To the precious, constant whims of my Facebook account:
I am a member of a small generation that came to understand itself through the lens of social internet use, propelled to establish a sense of individuality by online chat, uploading photos and captioning moments of our daily lives. Though I figure myself one who understands and appreciates the power of social media right now, in the present, I find I can't ignore the digital highway within my mind that it curated and presented as a consistent avenue for retreat, for gossip, for limitless distraction.
My entrance into high school marked my emergence in the south; I was displaced from formative roots and friendships founded on face-to-face contact and unbridled celebration of our natural world. The opposite of the internet. I remember my introduction to AIM chat, there, during one play-date afternoon and understanding its frivolity, thinking that I didn't need it, that I couldn't see its worth. Senseless pinging; mind drawn and quartered in a metal box. Our move coincided with the dawn of Myspace and a subsequent universal acquaintance with its archaic modes of online communication, which seemed, at best, a self-indulgent toy designed to provide social cheats and electronic crutches to one's personality. I wanted it; it was perfect.
You were elegant and unparalleled, Facebook. Private groups, dedicated to shared and instant special interests, mixed with status updates of all flavors, all saucy or long-winded or revelatory or poetic or sarcastic, all linked to social rabbit holes I could reach within and learn from. Neat and orderly, endlessly scrolling, you provided a rapidly developing girth of information and places to probe as far as the heart desired, into foreign reaches of the world wide web. It wasn't bad, and it wasn't necessarily good; it was an inevitable phenomenon born out of human excitement and hopes to connect with one another, to turn social interaction into a game you could be good at, or win.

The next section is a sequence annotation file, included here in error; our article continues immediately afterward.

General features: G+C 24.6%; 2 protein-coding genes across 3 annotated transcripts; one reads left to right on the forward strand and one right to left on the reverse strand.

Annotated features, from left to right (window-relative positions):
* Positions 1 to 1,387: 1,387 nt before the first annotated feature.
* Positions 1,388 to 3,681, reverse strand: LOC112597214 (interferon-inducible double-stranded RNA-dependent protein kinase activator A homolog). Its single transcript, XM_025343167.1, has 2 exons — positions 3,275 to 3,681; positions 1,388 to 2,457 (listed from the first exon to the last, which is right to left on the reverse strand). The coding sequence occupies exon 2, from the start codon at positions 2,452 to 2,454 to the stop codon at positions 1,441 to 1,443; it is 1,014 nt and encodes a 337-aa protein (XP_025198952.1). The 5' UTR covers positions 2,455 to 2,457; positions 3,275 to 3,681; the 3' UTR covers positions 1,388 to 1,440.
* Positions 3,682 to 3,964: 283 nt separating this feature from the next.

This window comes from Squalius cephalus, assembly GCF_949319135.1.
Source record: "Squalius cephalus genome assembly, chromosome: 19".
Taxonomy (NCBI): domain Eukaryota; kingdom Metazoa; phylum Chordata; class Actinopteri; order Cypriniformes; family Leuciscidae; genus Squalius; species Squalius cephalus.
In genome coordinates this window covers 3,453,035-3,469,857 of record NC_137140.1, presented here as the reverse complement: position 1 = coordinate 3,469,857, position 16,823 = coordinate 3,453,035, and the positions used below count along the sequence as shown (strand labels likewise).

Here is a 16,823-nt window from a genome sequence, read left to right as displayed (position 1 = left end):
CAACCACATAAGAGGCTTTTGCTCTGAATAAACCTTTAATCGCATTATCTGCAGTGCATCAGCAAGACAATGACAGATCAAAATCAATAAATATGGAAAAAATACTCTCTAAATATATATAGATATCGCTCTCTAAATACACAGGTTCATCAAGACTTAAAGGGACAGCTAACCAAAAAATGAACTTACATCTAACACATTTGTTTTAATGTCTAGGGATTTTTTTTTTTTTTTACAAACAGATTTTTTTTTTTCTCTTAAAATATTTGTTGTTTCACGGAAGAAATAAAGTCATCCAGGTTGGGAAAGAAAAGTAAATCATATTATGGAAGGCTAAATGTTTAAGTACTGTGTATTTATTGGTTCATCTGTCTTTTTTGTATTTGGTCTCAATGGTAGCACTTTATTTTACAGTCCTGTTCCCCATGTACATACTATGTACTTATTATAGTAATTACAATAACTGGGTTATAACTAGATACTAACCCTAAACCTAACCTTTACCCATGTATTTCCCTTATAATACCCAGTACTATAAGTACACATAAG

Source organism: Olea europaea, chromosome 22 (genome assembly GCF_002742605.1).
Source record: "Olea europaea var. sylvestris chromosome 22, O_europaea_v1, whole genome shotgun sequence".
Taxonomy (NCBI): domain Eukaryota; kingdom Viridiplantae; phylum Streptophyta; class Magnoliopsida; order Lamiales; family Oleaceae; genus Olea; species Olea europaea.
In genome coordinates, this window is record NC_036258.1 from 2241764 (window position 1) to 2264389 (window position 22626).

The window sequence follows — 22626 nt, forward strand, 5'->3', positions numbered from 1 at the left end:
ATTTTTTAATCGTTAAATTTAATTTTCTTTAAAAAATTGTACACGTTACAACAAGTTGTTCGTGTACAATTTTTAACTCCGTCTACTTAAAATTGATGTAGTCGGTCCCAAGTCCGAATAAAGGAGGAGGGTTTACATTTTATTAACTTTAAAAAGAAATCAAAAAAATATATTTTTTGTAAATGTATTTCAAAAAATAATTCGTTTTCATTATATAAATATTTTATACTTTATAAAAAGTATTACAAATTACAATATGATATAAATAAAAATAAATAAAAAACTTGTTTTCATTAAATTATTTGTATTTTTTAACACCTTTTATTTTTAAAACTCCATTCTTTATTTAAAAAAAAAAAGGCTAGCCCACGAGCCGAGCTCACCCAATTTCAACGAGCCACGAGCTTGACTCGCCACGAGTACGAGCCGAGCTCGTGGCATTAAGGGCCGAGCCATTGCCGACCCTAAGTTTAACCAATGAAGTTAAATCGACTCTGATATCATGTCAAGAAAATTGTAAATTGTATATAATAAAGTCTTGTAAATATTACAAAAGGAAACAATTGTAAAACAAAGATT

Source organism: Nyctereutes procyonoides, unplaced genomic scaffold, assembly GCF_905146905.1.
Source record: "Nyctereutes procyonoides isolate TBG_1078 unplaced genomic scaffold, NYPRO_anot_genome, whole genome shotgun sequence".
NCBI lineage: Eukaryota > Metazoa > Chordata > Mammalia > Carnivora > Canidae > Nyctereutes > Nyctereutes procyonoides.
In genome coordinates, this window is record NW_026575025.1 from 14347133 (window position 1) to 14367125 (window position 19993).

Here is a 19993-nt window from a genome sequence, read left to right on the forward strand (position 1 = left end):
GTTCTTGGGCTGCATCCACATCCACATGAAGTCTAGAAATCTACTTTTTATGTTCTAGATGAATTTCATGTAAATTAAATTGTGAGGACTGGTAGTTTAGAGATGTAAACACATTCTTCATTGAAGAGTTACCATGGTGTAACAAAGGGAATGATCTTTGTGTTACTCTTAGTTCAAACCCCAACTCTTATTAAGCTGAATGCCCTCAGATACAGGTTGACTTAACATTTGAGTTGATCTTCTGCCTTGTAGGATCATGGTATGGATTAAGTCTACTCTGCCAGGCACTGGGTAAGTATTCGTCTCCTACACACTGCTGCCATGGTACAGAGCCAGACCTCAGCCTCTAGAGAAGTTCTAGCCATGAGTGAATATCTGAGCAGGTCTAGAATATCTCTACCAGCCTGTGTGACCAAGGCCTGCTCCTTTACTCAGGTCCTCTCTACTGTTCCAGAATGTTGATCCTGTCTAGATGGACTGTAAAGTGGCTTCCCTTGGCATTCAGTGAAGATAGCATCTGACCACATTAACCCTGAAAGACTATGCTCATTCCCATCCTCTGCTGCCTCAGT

While I've loved you for all you're worth again and again, I know that my regular dosage of your demanding smattering of subject material does not constitute a hobby which I might healthfully maintain in the months and years to come. While there are corners of the web that you've exposed me to -- influential riverlets of knowledge and inspiration which I doubt I'll ever banish from my life -- the basic platform of you, Facebook, is something I could leave. Though I cannot speak for strangers, I know your power to be contrary to usefulness in my own day-to-day existence now. You're detrimental.
Speech is important. Wordplay and sentence structure matter pertinently; I think that a thought, composed on paper, inserted with honesty, is vital in its development with direct impact echoing in the ears of its writer or speaker. We should all be storytellers.